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Setting a New Year’s Resolution? You may want to reevaluate your list.

IDAHO FALLS, Idaho (KIFI) – Setting New Year's Resolutions is a popular trend as we head in to a new year.

Based on a survey, the most popular New Year's Resolutions for 2024 in America are focused around improving fitness, finance and mental health.

According to a similar survey conducted last year, most people were focused on improving their mental health in 2023.

When comparing both survey responses, it seems people are still focused on physical and mental health as they say goodbye to 2023 and prepare for the new year.

Setting goals, even about our physical appearance, can weigh into mental health. So, if the focus is around improving both of those aspects in life heading into 2024, it's important to handle them with care.

Making New Year's Resolutions should be personal and should not be set because it's popular, in spite of someone or by the pressure of another.

Stefanie Westover, a licensed clinical social worker, says setting resolutions can be a good thing if done properly. "I am a firm believer that the worst lies are the lies we tell ourselves," she says, "I think a lot of people set themselves up for disappointment, and failure, and self hate when they agree to do something that if they really got quiet with themselves they probably wouldn't set that goal."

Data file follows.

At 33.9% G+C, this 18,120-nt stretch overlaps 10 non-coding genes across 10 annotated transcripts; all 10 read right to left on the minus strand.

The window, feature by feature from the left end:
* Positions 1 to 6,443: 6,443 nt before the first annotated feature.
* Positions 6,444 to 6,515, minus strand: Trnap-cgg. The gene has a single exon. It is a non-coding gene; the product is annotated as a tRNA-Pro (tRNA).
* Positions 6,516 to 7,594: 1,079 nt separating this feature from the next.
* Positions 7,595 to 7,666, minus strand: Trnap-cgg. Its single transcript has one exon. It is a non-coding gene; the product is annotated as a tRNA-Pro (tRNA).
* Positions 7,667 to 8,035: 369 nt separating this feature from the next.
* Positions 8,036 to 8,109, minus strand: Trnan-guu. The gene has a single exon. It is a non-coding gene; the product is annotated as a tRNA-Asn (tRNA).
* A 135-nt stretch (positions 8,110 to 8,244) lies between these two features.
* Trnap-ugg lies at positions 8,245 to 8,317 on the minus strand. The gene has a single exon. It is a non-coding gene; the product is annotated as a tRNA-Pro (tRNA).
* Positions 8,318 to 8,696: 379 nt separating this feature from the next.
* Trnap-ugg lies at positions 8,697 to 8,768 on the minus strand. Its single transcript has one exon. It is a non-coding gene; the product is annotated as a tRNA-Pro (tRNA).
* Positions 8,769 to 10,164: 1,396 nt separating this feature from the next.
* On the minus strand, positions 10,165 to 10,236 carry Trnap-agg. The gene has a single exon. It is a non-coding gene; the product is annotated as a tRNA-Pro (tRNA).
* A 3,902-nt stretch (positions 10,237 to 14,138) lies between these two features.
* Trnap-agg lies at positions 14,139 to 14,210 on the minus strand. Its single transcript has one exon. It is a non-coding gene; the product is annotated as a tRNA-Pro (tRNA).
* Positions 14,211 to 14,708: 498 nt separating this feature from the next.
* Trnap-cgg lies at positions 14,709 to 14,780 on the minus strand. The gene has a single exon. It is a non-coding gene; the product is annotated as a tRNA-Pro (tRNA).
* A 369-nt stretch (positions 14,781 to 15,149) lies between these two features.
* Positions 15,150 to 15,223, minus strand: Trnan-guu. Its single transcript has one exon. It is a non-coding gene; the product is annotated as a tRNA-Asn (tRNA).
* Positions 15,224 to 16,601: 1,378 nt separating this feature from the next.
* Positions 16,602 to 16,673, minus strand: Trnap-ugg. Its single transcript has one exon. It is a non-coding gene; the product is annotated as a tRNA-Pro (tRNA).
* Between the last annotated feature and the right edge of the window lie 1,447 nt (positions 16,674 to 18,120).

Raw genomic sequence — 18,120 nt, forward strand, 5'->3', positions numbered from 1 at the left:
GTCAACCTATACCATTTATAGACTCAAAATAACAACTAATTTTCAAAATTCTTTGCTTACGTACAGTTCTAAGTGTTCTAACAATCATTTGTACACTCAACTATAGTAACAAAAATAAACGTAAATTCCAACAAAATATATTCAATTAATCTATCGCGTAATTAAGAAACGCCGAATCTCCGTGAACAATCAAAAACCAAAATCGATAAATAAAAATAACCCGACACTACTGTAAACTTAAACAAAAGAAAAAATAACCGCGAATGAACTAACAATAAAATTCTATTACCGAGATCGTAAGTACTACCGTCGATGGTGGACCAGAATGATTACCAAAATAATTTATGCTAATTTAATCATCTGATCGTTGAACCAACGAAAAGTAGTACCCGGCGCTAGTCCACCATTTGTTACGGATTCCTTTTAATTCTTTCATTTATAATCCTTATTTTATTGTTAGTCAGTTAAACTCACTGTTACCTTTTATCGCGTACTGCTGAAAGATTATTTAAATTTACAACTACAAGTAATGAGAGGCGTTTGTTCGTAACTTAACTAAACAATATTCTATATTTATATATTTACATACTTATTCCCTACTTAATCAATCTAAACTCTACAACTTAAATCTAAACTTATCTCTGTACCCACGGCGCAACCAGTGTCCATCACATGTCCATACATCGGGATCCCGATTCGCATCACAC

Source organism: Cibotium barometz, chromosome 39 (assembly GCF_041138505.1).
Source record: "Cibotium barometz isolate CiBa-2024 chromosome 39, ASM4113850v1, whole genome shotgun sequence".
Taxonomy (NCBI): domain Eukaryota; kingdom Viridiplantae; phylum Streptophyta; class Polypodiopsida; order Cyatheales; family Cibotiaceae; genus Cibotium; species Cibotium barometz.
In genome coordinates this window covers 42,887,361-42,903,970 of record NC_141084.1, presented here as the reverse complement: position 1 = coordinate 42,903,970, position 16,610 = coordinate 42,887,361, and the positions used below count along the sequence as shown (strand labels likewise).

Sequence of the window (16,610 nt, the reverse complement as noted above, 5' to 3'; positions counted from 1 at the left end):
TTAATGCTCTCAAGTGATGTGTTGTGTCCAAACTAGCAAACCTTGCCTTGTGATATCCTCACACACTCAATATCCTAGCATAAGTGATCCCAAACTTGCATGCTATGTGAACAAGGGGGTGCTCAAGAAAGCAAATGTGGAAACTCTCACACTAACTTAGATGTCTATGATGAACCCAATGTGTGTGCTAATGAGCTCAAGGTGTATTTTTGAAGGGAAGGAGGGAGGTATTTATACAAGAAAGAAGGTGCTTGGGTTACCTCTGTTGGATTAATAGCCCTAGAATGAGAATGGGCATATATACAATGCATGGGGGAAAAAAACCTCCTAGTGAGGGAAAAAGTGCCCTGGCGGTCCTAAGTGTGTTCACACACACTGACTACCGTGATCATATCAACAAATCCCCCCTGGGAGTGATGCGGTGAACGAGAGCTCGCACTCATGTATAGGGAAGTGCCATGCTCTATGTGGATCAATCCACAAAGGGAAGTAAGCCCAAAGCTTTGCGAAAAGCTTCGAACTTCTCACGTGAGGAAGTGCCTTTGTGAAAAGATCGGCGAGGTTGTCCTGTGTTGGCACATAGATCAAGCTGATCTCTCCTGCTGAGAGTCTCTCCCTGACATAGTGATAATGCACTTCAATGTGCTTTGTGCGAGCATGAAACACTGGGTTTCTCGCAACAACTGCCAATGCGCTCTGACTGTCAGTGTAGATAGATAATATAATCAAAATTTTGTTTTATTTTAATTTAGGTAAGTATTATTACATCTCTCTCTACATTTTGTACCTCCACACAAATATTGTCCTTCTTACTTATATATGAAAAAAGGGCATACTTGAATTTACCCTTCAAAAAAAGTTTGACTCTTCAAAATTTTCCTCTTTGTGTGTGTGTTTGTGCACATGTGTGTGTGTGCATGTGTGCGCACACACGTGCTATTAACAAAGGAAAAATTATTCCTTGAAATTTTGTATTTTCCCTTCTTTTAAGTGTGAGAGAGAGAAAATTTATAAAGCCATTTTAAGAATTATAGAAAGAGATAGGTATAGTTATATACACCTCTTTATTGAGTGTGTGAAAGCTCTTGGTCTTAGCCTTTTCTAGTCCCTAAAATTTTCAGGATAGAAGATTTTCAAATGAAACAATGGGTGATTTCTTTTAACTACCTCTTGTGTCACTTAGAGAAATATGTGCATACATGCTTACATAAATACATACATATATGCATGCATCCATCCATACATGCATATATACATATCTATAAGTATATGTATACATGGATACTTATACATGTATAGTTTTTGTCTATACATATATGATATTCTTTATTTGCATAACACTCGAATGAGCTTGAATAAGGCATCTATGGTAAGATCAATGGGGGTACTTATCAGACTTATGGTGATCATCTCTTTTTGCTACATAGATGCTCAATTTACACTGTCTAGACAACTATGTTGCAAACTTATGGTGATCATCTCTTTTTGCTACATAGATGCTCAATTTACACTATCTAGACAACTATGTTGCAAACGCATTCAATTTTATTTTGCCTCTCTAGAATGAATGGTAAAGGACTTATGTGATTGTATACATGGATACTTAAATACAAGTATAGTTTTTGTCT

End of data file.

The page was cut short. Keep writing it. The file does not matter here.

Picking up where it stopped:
Westover also encourages keeping your list short. If there is too much on your plate it could cause you to feel overwhelmed and defeated. "You are the boss of your goals. Your goals are not the boss of you," she says.

Also remember that it is okay to adjust your goals as the year progresses. There's a stigma around changing a resolution after writing it down. But Westover says just because it's written down, doesn't mean it has to be set in stone.

With most people focusing on improving fitness for 2024, Westover advises ditching the number on the scale and instead focus on our own body. "There are so many reasons that people have different numbers on the scale," says Westover, "And then, again, thinking about your particular needs of 'what does healthy look like for you?'"

If you're looking back on your progress from this year and you didn't quite achieve what you thought you could, acknowledge it and move forward with more realistic goals.

When setting goals for the new year, if you choose to, it's encouraged to contact a licensed specialist, especially a therapist or dietician, to help you figure out what is attainable for you if you don't already know.

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Kailey Galaviz

Kailey is a morning anchor and reporter for Local News 8 and Eyewitness News 3


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